Photo: Brandon Holmes
Life was easy as a subtitler. The job wasn’t demanding. You sat in a comfortable office, and the only person who ever bother you was your supervisor, and that’s only to make sure you’re making deadlines.
The labour’s a piece of cake too. You ran a video through a subtitling software and correct the transcriptions made by the computer. That’s it.
Of course, things would’ve been much worse without the software. While the computer’s ability to decipher words might be horrendous, at least I didn’t have to manually insert the timestamps, which would’ve made my work three times harder.
Everything was fine, until ‘the awakening’ happened. If I had to pinpoint an exact time, it’d have to be when the software produced a particularly hilarious sentence.
I tend to watch the days pass without doing anything, out of nothing but the sheer desire to not do anything. Public holidays would come and go, and it wouldn’t be out of the ordinary for me to come out of long weekends achieving fuck all.
Friends have recommended I schedule a mental checkup, but I think I’m more lazy than depressed. After seeing some of the things people go through, I’d say I’m pretty mentally sound, as far as I’m concerned.
It was a cloudy day, and Caleb kept to the shadows as he crossed the street. He didn’t want to be seen, though he knew that avoiding contact was inevitable. It had been getting harder since—What was that? Was that shadow there earl—
A searing pain tore through Caleb’s back. He let his damn guard down again. Instinctively, he tightened his grip around his duffel bag as he started to move.
Caleb leapt aside, the hints of a second strike whooshing past his ear. He didn’t turn to face his attacker. He just sprinted as fast as his legs would take him.
Photo: Joan Sorolla
So I woke up one day with this ache that ran from my neck to my hand. The pain was a solid six (on a scale of ten), and it was constant enough to interfere with my day-to-day.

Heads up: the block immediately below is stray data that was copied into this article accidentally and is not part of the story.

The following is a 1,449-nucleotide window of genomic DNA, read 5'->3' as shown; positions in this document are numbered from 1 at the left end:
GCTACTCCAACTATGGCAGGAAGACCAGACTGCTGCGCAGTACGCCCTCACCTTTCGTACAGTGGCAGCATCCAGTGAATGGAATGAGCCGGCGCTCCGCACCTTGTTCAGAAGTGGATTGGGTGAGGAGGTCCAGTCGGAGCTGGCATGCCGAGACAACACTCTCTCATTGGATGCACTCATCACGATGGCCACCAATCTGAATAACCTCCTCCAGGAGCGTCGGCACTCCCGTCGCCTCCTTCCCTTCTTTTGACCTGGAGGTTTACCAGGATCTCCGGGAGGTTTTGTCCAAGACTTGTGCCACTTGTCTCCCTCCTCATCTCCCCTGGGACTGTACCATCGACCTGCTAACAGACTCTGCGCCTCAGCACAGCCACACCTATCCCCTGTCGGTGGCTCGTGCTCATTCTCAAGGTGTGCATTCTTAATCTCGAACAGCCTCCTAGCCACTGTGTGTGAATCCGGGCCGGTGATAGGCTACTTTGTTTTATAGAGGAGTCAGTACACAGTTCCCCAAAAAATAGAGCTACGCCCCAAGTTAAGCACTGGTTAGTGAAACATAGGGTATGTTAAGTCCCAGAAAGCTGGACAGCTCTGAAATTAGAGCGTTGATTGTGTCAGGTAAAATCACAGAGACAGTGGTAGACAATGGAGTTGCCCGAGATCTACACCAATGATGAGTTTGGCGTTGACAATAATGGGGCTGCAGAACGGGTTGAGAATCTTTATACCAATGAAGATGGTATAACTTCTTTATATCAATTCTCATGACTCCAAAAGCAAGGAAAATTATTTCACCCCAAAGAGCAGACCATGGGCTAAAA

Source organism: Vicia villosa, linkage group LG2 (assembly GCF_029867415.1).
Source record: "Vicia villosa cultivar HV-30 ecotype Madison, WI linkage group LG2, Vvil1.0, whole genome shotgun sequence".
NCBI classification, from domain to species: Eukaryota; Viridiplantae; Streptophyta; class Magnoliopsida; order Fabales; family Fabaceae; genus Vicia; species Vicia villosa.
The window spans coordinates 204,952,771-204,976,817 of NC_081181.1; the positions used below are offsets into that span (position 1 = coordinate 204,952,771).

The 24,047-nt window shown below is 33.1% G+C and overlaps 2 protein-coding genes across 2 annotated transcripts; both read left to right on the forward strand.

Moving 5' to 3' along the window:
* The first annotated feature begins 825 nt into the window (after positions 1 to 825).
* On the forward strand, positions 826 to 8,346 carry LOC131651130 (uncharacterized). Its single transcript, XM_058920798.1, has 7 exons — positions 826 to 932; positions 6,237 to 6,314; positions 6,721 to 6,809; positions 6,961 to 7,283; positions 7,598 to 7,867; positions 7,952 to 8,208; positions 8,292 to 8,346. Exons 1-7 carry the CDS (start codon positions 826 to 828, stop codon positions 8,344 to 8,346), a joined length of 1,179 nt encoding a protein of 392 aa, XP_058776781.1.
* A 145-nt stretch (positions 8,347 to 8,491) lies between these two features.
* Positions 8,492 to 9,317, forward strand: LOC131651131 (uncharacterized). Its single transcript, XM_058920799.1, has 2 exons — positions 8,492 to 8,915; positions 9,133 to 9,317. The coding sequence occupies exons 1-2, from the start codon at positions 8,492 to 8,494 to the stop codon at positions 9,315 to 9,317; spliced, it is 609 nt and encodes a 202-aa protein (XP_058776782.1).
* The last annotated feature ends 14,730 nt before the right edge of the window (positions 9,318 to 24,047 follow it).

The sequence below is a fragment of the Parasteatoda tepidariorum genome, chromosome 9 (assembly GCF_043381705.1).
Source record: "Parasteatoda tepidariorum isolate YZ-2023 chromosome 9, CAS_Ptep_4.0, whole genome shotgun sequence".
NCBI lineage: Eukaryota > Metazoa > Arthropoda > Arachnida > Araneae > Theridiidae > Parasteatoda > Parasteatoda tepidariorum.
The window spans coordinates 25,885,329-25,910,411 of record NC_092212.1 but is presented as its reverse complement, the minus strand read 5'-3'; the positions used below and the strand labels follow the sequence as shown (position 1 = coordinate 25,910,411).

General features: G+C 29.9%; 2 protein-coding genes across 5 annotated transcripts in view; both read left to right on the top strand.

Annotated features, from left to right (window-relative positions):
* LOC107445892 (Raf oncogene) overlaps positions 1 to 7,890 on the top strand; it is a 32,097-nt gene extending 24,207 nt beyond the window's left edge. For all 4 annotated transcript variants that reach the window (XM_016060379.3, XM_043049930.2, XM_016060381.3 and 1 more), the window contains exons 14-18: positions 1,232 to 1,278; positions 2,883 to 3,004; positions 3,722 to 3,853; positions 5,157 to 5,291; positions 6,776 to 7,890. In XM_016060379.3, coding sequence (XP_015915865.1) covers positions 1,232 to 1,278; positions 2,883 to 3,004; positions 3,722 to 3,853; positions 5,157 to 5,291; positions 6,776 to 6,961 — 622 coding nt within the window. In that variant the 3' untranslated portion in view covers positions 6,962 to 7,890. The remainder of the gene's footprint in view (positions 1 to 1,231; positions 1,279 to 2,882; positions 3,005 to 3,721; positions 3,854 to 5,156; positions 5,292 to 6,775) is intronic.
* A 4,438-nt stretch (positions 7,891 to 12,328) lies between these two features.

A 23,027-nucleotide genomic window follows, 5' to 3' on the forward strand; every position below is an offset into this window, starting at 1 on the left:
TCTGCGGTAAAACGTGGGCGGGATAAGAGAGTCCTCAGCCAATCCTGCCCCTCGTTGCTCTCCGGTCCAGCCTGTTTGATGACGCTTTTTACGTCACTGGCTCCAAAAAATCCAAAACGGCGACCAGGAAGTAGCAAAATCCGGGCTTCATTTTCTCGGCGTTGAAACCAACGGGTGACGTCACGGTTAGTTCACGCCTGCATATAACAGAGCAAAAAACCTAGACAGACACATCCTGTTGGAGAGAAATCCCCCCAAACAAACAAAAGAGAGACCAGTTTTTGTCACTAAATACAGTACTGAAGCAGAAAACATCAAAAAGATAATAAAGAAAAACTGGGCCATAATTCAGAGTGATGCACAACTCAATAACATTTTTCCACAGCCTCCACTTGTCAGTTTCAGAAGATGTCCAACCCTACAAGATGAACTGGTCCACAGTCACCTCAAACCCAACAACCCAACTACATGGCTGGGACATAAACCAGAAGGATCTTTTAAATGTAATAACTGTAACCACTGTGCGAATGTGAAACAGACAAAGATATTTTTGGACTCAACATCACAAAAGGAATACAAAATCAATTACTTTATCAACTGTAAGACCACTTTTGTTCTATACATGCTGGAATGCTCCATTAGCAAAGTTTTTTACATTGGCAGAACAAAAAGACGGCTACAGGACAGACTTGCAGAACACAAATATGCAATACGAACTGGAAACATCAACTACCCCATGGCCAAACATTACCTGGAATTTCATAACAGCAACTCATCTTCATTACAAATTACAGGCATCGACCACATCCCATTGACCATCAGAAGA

Googling wasn’t the best of ideas, since the symptoms matched that of a heart attack. Two doctor appointments and one Chinese masseuse (not a sitcom) later, I’m still perplexed as to what it was.
So you’re just gonna quit writing?”
Jim shrugged, taking a deep breath. “I don’t know,” he exhaled. “There’s just… nothing to write about anymore, you know?”
“What about the shitty things you face at work?” I asked.
“That’s the thing,” Jim replied. “Work has been great.”
“Have you ever tried writing without emotions?”
Photo: Thomas Leuthard
I know you’re busy, and you’re probably reading this post because you’ve got some time to kill between getting ready for work and your daily commute, so I’ll make it worth your while.
I mean, I can’t promise that you’ll get anything out of this, but hey, that’s the internet for you am I right?
I remember harbouring a dream of writing for a magazine. In fact, I remember the exact article that prompted me to sign up for a Writer’s Bureau course. It was an FHM Magazine article, and it introduced me to the world of creative non-fiction, much like the stuff I publish on my blog.
It was then that I’d realise how words could be manipulated to evoke emotion. I starkly remember the sentence ‘One hour later and the airport lights were a thing of the past.’ The turn of phrase blew my mind, and since that day, I begun to aspire to the ways of wordsmithery.